Lookout Munyaradzi Gotora had never imagined himself becoming a banker and an agro-dealer all folded into one.
Two years ago, as the economic malaise that had plagued Zimbabwe for over a decade continued to bite deeper, he was forced to wrap up his hardware business in Murehwa.
Then Feya Feya Wholesaling Company, with funding from Netherlands Development Organisation (SNV-Zimbabwe), partnered with him and others in using their formerly closed shops to be distribution points for agricultural inputs such as fertiliser to over 1 500 small-holder farmers in Ward 13 in Murehwa.
“We add a small mark up on the price so that we can earn a profit, which is just a small fee. Feya Feya provides the transport,” he said.
They usually earn a profit of between $1 and $2. While they buy a 50kg bag of fertiliser for $30, they re-sell it for $31.
According to Joel Mugariri, an official with Feya Feya, after they noted farmers needed some assistance, they negotiated with donors to provide some loans for the farmers around Murehwa, with special recommendations from the agro-dealer in Harare, who worked closely with farmers.
“He (Gotora) knows (productive) farmers that deserve support,” Mugariri said.
He added that since commercial banks in Harare did not know those farmers in such far-flung rural outposts, Feya Feya provided money to the agro-dealers to buy excess produce from the farmers.
“We are still working on the interest rate because we don’t want it to be more than 12%,” he said. “It shouldn’t be expensive for the farmers. But we buy their produce at market prices.”
Gotora said their most pressing problem was lack of viable markets, so farmers ended up selling their produce at low prices, making it difficult for some of them to break even.
“At the moment the inputs are expensive, so if you don’t have an established market you end up selling at below cost,” he said.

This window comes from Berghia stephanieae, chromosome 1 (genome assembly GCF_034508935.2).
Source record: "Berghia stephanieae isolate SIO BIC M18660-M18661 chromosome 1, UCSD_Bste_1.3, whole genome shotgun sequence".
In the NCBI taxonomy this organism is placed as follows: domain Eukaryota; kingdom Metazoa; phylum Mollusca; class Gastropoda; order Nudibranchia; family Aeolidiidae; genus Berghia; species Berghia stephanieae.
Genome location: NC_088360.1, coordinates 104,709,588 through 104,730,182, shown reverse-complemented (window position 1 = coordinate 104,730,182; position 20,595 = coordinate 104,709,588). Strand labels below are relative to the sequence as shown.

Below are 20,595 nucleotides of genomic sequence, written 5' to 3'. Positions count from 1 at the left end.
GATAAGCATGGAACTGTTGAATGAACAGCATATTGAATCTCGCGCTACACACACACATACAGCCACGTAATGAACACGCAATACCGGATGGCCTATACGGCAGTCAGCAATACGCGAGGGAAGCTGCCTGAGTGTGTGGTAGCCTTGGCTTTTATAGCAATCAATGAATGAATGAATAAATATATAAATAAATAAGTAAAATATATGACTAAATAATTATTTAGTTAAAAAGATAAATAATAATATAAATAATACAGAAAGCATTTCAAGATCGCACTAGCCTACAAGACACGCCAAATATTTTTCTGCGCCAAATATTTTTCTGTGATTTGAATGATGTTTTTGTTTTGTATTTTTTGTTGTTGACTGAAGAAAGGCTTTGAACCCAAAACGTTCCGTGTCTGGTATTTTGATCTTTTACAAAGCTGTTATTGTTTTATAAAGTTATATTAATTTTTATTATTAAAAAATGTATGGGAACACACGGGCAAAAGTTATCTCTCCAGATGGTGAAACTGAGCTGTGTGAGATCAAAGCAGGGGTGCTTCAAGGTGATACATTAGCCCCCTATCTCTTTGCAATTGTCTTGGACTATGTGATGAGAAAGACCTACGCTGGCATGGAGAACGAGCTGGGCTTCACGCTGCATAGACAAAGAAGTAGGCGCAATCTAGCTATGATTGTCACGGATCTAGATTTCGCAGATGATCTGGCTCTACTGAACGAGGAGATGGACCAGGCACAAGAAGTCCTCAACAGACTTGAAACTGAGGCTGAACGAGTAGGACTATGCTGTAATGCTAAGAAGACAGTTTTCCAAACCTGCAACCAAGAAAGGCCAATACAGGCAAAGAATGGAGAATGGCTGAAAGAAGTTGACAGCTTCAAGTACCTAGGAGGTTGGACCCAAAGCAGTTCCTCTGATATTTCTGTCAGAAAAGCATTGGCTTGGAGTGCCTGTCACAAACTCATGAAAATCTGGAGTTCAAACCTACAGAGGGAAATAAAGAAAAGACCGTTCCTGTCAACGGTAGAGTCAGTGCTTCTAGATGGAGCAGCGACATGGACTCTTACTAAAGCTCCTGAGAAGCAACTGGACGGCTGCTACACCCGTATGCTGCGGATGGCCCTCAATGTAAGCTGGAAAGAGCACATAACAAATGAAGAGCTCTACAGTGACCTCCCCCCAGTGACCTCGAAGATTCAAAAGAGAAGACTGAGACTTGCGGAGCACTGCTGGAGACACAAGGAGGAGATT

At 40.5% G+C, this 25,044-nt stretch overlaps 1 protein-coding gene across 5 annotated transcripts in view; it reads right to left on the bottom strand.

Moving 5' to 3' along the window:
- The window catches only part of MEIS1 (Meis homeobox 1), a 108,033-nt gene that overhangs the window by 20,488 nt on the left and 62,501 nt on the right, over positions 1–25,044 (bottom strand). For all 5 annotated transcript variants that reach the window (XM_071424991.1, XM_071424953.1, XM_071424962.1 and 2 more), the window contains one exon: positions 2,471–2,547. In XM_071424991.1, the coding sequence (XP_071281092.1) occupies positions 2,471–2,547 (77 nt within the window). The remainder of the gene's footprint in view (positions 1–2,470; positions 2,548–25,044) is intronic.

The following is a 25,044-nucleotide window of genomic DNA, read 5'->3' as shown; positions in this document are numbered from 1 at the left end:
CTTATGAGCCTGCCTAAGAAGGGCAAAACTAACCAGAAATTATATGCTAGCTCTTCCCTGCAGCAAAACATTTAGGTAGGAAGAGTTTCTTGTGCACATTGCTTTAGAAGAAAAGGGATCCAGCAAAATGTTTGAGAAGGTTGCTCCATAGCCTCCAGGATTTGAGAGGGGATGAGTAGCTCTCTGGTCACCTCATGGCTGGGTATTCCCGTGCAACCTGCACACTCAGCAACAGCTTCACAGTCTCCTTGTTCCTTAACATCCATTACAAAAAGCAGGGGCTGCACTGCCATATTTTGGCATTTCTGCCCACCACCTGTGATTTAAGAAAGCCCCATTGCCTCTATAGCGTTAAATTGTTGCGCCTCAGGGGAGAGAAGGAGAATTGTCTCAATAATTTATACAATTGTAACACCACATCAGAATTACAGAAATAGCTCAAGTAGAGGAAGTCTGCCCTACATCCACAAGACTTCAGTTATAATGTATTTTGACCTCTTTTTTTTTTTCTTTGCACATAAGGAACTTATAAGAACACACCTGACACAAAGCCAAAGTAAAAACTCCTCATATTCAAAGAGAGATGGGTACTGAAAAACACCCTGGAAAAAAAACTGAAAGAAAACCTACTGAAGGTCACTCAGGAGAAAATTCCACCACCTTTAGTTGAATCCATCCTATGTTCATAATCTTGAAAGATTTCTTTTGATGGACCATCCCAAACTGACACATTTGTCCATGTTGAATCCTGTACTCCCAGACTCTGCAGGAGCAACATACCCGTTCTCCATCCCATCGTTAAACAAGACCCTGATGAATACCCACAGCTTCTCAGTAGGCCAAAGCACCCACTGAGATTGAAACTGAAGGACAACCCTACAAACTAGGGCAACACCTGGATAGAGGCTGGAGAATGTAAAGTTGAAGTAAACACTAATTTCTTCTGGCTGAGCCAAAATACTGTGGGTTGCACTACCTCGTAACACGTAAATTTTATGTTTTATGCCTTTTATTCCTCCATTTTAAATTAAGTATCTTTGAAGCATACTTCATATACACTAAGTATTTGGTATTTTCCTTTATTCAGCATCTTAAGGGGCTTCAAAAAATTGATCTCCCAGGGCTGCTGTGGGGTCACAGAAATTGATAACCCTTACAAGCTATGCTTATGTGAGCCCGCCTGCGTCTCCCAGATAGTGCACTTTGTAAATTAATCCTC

He added sales were also determined by seasons and the trend was such that during cultivation periods between October and December, they recorded brisk business, with December being the peak month.
He said they wanted support to sell other products so they would still be in business even beyond the agricultural season.
Gotora, who — like most people in the area — relies mainly on farming for a livelihood, said he invested most of his profits into his farming venture.
Together with other agro-dealers in the area, he said they received training in crafting business plans and how to make their businesses profitable.
“After that training,” he said, “I now know more about stock management. In the past, before closing down my shop in 2008, I didn’t know how to keep my books. There was no business and I didn’t have working capital.”
But this project became a catalyst through which about 250 shops that had been shut down in 2009 in different provinces of the country were re-stocked.
There was also a venture with CABS, which provided a float of $800 and a point-of-sale machine to allow peasant farmers in the area to deposit and withdraw cash.
Gotora said CABS provided them with the withdrawal and deposit slips used for transactions.
At the end of each day, all the deposits and used slips would be taken to the building society.
SNV-Zimbabwe’s strategy is aligned to the national economic development priority plan and Millennium Development Goals and seeks to impact on delivery of basic services through access to basic education and economic development through production, income and employment.
SNV-Zimbabwe country director Lawrence Attipoe said the programme, if rolled out in all parts of the country, was likely to become critical in Zimbabwe’s economic restoration.
He said people like Gotora who were now bankers, “could play an important role in the restoration of the economy. The more you have, the quicker the economic regeneration”.